The three main components for a product are the ingredients label, claim and accreditation.

Product Ingredients and claim:

It is a legal requirement that all cosmetic and personal care products must be labelled with ingredients in descending order of their quantity in the product.

A good rule of thumb is to divide the ingredient list into three parts: the top third usually contains 90-95% of the product, the middle third usually contains 5-8% and the bottom third, 1-3%. Here is an example to understand your product label: Look at the ingredients and assess the claim for this product.

Product name: Baby oil with aloe and vitamin E

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Total number of ingredients: 26

Product Claims: Aloe and Vit E oil

Is the product claim good, moderate or bad?

Bad – here is the reason – the claimed ingredients are not present in the first third of the label but in the last third of the ingredients label. This shows the claims are not present in major amounts in the product and the probability of the claim ingredients to show any benefits in the product can be expected as unlikely.

Product claims have minimum regulations,

a product with a low percentage of natural ingredients can still be advertised as “natural”.

For example, a product claiming ‘natural’ may contain synthetic chemicals up to 90% and only the rest with natural ingredients.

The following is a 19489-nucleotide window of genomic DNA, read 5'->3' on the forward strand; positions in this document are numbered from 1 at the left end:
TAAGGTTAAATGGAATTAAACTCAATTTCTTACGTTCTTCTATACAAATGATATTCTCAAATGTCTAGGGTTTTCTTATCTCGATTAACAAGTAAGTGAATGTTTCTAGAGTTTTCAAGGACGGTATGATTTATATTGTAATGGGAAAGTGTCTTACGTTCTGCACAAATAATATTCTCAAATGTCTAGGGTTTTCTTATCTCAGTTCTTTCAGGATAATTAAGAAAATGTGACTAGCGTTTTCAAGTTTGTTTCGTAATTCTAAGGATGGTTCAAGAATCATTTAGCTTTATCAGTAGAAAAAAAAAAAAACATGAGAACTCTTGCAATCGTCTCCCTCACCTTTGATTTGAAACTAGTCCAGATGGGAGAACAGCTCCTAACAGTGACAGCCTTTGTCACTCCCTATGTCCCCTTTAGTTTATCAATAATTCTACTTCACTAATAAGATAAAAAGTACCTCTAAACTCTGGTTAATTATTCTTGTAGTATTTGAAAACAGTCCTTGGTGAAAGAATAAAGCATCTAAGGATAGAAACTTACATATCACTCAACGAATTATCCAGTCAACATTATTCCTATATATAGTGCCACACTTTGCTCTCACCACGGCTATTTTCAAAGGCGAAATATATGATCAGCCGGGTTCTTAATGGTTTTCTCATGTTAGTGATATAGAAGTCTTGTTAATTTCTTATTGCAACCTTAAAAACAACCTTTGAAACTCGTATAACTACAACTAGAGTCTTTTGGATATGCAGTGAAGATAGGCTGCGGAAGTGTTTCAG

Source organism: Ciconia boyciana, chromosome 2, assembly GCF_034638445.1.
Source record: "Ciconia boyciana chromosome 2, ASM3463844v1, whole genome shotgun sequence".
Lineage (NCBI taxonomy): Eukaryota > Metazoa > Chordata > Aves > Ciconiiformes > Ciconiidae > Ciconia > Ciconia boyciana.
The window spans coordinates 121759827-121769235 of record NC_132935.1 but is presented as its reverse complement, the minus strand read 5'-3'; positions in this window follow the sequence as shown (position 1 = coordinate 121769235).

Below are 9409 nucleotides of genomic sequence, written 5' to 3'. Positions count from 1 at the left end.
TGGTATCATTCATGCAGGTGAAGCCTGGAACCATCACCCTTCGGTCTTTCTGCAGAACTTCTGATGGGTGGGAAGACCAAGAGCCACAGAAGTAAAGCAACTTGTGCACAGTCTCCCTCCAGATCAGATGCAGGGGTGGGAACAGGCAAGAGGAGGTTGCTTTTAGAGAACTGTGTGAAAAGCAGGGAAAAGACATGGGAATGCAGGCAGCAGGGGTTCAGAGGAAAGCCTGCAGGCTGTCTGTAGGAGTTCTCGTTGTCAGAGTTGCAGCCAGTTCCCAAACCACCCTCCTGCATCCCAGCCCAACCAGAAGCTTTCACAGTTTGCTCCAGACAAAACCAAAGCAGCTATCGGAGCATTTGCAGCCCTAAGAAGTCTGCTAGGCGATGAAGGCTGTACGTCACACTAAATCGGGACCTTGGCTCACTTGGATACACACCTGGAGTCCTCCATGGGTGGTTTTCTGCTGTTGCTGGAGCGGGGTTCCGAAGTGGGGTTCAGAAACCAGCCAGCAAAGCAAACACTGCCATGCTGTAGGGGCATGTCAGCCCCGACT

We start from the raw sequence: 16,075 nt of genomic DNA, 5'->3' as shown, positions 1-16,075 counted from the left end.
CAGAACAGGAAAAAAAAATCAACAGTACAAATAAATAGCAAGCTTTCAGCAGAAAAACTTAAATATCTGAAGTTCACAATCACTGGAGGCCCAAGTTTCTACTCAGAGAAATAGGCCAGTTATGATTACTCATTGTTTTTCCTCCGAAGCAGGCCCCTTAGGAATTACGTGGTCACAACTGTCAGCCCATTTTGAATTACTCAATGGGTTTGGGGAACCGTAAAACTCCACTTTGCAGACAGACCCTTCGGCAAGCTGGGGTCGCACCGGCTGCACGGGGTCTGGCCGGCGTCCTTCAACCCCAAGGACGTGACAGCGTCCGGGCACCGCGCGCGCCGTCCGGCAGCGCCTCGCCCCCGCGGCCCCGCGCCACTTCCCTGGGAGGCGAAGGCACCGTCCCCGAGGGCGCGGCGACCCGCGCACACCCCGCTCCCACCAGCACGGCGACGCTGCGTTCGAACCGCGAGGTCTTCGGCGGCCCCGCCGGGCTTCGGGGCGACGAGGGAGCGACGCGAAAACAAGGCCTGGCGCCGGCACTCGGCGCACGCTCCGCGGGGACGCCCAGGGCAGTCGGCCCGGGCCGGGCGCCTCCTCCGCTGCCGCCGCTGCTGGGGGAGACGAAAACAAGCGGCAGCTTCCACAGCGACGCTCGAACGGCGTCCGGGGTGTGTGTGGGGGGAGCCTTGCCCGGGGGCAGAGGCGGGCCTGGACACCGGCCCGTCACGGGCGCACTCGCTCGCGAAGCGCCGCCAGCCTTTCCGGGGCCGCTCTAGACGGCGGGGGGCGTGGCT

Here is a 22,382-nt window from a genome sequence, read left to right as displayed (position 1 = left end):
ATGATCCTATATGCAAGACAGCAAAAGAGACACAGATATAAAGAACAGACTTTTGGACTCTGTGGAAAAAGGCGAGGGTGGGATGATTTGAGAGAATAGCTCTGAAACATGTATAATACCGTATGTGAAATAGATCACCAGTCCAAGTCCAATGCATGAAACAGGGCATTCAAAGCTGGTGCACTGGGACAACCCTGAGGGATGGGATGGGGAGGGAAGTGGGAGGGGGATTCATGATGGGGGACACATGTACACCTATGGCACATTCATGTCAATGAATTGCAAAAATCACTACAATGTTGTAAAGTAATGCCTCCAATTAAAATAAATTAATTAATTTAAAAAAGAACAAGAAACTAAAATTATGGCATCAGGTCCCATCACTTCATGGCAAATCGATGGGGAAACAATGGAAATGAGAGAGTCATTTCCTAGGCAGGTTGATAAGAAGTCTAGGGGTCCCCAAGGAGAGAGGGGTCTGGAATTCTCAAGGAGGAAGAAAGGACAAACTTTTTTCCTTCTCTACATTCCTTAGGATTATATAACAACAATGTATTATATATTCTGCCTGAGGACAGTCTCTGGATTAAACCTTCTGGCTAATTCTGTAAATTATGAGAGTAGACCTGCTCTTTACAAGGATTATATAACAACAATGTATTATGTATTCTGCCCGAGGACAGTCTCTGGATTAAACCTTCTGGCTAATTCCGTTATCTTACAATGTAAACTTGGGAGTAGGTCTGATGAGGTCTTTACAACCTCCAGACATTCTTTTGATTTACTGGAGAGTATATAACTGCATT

Products claiming they’re made with organic, natural or herbal ingredients could potentially contain harmful synthetic ingredients in the form of fragrance, preservatives etc.

Products may claim ‘organic’ without certification.

Other label concerns:

It is observed that a complete list of ingredients on the label is lacking in some cases. Manufacturers provide only the key active ingredients in their label. This means information about the product is incomplete.

Accreditation

There are no regulations that specifically address organic and natural cosmetics. Organic or natural cosmetic and personal care products do not undergo certification in India due to lack of cosmetic standards in this criteria. In the US and European Union, independent certifying bodies like NSF, Eco-cert, BDIH, Biocosc, Na True etc. carry out certification of natural and organic cosmetics. These certifications have their own standards for natural and organic cosmetics. Indian cosmetic companies targeting European and US market obtain these certifications to be able to export their products to Europe and the US. However, the companies are not bound to do the same for the Indian market.

Here is what you can do to ensure a quality purchase:

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1. Check for accreditation for organic claims in the product. Look out for the following symbols.

In the case of products with less than 70% of ingredients of certified organic origin, the indication that an ingredient is organic may appear in the ingredients list.

2. Check for presence and the position of synthetic ingredients in the label.

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3. Look for the product licence number on the label to ensure product manufacturing quality.

4. A good product label will contain all the information a consumer needs to know about the product.

Be informed, be ahead and be safe! Start doing your informed purchases today!

Reference

Fernandes, J.D, Machado, M.C.R and Oliveira, Z.N.P.D. (2011). Children and newborn skincare and prevention. An Bras Dermatol., vol. 86(1), pp. 102-110.